Song and Sacred Geometry /Architecture and the Sacred/Opening Concert
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« Architecture has recorded the great ideas of the human race».Victor Hugo, Notre Dame de Paris
In the tradition of the great spectacles presented in Fes by Alain Weber, featuring giant projection mapping and musicians from different traditions, we are invited on a journey enhanced by music and images displayed on the ancient walls of Bab Al Makina through the five major religions of the world: Islam, Christianity, Judaism, Buddhism and Hinduism. This is a voyage that begins and ends in Morocco, our ears abuzz with the vibrant beauty of the music and architecture of the world.
From the Gothic cathedral to the Jewish synagogue, from the immaculate marble of Mughal India to the clay zellij tiles of the imperial mosques of Morocco, that which is visible pays homage to that which is invisible, tracing the vertical axes between the Creator and His creation, heaven and earth, the cosmos and nature.
The Word of God seems to nestle in the nooks and crannies of the stone, often brightened by a few rays of light, filtered through stained glass or mushrabiya. Columns aid our spirits to soar and the reliefs of chiaroscuro suggest to us the sensation of returning to the Garden of Eden.
An architectural paradise has been designed by craftsmen from the guilds, who with their rulers and compasses have rubbed shoulders with right angles, vaulted ceilings, cupolas and arches through a geometry and a score often subject to divine proportion. And that, issuing from Euclid’s golden ratio, has informed musical compositions from time immemorial.
Thus from the setting of eternal buildings, incandescent rhythms and poetic, crystalline voices will swirl and weave like birds trying to take flight among the columns and domes.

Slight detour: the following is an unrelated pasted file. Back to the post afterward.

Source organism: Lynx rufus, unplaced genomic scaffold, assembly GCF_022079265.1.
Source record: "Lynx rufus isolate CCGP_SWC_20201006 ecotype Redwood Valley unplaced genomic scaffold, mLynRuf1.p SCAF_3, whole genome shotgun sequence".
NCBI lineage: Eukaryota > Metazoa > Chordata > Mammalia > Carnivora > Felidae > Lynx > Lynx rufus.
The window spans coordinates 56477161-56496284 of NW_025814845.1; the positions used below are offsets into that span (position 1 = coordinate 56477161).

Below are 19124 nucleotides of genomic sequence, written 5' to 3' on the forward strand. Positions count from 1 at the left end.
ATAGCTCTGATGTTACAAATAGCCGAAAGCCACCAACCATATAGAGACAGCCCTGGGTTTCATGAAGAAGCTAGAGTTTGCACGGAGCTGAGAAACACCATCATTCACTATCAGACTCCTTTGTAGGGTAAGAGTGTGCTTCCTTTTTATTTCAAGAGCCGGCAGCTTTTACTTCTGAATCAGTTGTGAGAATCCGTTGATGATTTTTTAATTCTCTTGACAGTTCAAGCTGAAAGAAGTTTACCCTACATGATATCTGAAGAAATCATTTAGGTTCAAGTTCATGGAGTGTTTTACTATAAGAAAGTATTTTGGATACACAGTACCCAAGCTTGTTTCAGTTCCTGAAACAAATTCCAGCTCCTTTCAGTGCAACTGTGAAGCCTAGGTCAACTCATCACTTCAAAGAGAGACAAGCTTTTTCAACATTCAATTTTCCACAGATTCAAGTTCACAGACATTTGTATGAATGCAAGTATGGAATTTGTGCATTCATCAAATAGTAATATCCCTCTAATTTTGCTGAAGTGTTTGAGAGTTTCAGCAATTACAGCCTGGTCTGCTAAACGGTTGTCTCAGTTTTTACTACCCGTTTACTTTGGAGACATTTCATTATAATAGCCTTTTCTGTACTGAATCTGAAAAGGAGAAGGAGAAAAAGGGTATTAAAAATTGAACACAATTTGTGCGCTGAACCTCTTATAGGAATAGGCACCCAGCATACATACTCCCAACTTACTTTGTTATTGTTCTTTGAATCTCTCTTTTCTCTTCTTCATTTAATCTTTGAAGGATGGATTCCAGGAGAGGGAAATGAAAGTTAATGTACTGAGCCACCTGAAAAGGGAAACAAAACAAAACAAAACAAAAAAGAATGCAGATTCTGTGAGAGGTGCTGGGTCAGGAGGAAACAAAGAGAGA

Starting with the hydraulic clock, the Bucinaniyya (built in AH758 or 1357CE) that fashioned the rhythms of Fes, we celebrate with song the majesty of mediaeval rose windows like the one at Notre Dame known as the Midday Rose (1250CE). This rose reminds us that the 25 000 pieces of glass making up the composition are made from sand, the same material used in Tibetan mandalas. Mandalas express the wheel of life as well as the fleeting nature of life on earth, in contrast with the challenge of time that is evoked today by the great Hassan II Mosque.
About a hundred artists performing sacred songs of Morocco from the three monotheistic religions, Indian Qawwali, Kathak dance that told of the deeds of deities of sanatanadharma (the eternal law), Buddhist poems of Milarepa, all will exalt the sacred that has succeeded in surviving all the crises of humanity to this day.
Alain Weber: conception and production
Ramzi Aburedwan: musical direction, composition and arrangements for orchestra
Spectaculaires – Allumeurs d’images (Franck Marty: Artistic director): mapping
Leïla Sajie: artistic coordination
Sandrine Lecoz: artist management
Performers in order of appearance:
Françoise Atlan, song (Morocco)
Françoise Atlan is the missing link in a Mediterranean region inhabited by a multitude of musical currents, all fruits of the most extraordinary migrations. Her vocal expression is a crossover of Judeo-Arab and Berber history. In addition to her knowledge of musicology and her approach to western classical music, she carries in her voice and expression of emotion the songbook of a thousand and one words, Sephardic romances, lullabies, and sacred Hebrew and Sufi poetry.
Delrevés, Vertical Dance Company, Saioa Fernandez Camazon and Eduardo Torres (Spain)